Mass tragedies like school shootings eventually fade from view, but the pain they cause doesn’t go away for friends and families of the victims. Recently, in just over a week, three people who lost loved ones in mass shootings took their own lives. Two of the victims were teen survivors of the Marjory Stoneman Douglas High School shooting in Parkland, Florida, and one was the father of a Sandy Hook victim in Newton, Connecticut.
Survivors of mass tragedies are often more prone to depression and suicidal thoughts because of survivor’s guilt. Survivors often think that what they’re doing isn’t good enough, big enough or meaningful enough. They feel they’re not deserving.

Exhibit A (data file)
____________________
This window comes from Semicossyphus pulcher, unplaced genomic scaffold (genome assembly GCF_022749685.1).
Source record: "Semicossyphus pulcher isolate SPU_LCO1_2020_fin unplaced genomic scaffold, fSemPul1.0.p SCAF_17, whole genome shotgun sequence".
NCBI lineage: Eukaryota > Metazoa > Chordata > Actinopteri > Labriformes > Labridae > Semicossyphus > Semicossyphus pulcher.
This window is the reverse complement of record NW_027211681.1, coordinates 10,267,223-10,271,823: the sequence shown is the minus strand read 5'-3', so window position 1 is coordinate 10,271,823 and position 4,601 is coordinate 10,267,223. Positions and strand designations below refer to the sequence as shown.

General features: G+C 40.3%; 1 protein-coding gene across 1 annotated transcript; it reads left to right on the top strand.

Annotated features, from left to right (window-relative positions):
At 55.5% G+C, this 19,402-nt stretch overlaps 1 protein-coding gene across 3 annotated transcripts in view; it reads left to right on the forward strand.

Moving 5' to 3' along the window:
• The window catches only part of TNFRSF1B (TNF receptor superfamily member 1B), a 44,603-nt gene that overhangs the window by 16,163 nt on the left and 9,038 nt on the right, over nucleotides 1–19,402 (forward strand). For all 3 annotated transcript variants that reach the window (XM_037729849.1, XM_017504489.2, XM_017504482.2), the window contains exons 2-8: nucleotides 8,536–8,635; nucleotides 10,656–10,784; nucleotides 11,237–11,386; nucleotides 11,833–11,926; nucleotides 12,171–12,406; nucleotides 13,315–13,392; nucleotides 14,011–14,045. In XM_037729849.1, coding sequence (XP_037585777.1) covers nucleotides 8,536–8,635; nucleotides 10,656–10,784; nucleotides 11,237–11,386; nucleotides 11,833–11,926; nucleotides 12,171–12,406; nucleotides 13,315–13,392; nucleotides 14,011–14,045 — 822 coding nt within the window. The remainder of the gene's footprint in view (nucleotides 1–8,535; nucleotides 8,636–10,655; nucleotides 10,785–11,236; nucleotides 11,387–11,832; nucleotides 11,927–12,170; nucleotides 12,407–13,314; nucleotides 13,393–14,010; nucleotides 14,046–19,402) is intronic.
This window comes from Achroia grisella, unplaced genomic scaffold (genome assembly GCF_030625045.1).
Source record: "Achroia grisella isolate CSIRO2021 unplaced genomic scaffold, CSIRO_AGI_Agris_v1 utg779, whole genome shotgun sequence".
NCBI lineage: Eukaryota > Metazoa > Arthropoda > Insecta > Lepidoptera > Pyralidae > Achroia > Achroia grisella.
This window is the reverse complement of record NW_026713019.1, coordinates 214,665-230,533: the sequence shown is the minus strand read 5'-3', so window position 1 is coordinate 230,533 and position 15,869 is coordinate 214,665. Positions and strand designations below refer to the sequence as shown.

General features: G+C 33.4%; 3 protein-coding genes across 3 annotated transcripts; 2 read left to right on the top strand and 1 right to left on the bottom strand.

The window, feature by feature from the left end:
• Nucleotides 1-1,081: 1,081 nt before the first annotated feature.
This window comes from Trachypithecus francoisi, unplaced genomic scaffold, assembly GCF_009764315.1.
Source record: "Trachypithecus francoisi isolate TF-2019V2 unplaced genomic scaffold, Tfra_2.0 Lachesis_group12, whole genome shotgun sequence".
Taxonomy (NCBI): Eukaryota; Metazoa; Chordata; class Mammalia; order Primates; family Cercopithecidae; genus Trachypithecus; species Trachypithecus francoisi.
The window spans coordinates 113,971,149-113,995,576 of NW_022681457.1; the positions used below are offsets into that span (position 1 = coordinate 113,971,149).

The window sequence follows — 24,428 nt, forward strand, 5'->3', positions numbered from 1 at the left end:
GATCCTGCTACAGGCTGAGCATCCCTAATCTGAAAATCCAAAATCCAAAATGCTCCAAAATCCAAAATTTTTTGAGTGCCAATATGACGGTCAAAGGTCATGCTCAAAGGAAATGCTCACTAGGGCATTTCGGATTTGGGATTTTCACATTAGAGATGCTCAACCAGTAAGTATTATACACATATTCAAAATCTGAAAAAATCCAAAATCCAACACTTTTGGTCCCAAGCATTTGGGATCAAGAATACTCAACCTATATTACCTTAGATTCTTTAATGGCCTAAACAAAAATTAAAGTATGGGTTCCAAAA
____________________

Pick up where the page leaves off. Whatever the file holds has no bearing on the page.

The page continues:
These feelings can quickly spiral into depression and suicidal thoughts. Children are especially at risk of hurting themselves because their brains aren’t developed enough to limit impulsiveness.
“I think people are forever changed by these experiences, and the degree to which they’re changed varies from person to person, but it becomes part of who they are,” says child psychologist Eleanor Mackey, Ph.D.
Kids can’t be expected to easily bounce back from trauma, and it’s important for them to talk to mental health professionals and for parents to monitor them after a tragic event.
Signs of depression include:
- Change in sleep patterns
- Changes in eating habits
If you notice any of these changes in your child, take it very seriously, stop to ask them questions and, if necessary, seek professional help.